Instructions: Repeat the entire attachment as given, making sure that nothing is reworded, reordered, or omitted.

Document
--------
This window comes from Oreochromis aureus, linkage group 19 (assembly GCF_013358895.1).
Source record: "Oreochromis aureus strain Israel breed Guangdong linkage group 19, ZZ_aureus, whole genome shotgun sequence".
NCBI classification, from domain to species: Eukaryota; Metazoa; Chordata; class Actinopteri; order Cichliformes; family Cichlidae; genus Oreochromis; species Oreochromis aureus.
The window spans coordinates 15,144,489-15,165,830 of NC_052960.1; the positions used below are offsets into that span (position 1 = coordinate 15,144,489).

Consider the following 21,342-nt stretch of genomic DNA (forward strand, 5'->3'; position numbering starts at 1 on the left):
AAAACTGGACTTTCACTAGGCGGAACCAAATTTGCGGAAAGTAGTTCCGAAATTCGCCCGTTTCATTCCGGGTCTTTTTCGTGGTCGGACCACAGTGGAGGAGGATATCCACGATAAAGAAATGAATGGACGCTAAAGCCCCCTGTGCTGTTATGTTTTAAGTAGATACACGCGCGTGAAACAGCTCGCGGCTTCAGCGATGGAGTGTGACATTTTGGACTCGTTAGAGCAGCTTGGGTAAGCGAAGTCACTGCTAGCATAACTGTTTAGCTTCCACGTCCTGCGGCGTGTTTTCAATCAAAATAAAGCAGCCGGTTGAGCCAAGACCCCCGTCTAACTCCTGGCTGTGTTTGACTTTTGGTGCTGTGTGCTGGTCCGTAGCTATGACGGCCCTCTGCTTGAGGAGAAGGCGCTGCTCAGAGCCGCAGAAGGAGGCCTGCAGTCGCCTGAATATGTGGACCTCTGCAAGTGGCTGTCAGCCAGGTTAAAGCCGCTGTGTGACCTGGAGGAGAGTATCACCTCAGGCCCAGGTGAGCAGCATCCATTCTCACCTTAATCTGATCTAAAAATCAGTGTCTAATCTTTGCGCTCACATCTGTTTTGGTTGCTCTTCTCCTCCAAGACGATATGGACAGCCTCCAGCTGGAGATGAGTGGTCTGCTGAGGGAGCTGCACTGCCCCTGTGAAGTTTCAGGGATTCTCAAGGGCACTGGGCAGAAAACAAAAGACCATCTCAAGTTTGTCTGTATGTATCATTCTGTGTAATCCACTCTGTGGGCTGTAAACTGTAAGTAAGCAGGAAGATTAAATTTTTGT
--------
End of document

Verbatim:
This window comes from Oreochromis aureus, linkage group 19 (assembly GCF_013358895.1).
Source record: "Oreochromis aureus strain Israel breed Guangdong linkage group 19, ZZ_aureus, whole genome shotgun sequence".
NCBI classification, from domain to species: Eukaryota; Metazoa; Chordata; class Actinopteri; order Cichliformes; family Cichlidae; genus Oreochromis; species Oreochromis aureus.
The window spans coordinates 15,144,489-15,165,830 of NC_052960.1; the positions used below are offsets into that span (position 1 = coordinate 15,144,489).

Consider the following 21,342-nt stretch of genomic DNA (forward strand, 5'->3'; position numbering starts at 1 on the left):
AAAACTGGACTTTCACTAGGCGGAACCAAATTTGCGGAAAGTAGTTCCGAAATTCGCCCGTTTCATTCCGGGTCTTTTTCGTGGTCGGACCACAGTGGAGGAGGATATCCACGATAAAGAAATGAATGGACGCTAAAGCCCCCTGTGCTGTTATGTTTTAAGTAGATACACGCGCGTGAAACAGCTCGCGGCTTCAGCGATGGAGTGTGACATTTTGGACTCGTTAGAGCAGCTTGGGTAAGCGAAGTCACTGCTAGCATAACTGTTTAGCTTCCACGTCCTGCGGCGTGTTTTCAATCAAAATAAAGCAGCCGGTTGAGCCAAGACCCCCGTCTAACTCCTGGCTGTGTTTGACTTTTGGTGCTGTGTGCTGGTCCGTAGCTATGACGGCCCTCTGCTTGAGGAGAAGGCGCTGCTCAGAGCCGCAGAAGGAGGCCTGCAGTCGCCTGAATATGTGGACCTCTGCAAGTGGCTGTCAGCCAGGTTAAAGCCGCTGTGTGACCTGGAGGAGAGTATCACCTCAGGCCCAGGTGAGCAGCATCCATTCTCACCTTAATCTGATCTAAAAATCAGTGTCTAATCTTTGCGCTCACATCTGTTTTGGTTGCTCTTCTCCTCCAAGACGATATGGACAGCCTCCAGCTGGAGATGAGTGGTCTGCTGAGGGAGCTGCACTGCCCCTGTGAAGTTTCAGGGATTCTCAAGGGCACTGGGCAGAAAACAAAAGACCATCTCAAGTTTGTCTGTATGTATCATTCTGTGTAATCCACTCTGTGGGCTGTAAACTGTAAGTAAGCAGGAAGATTAAATTTTTGT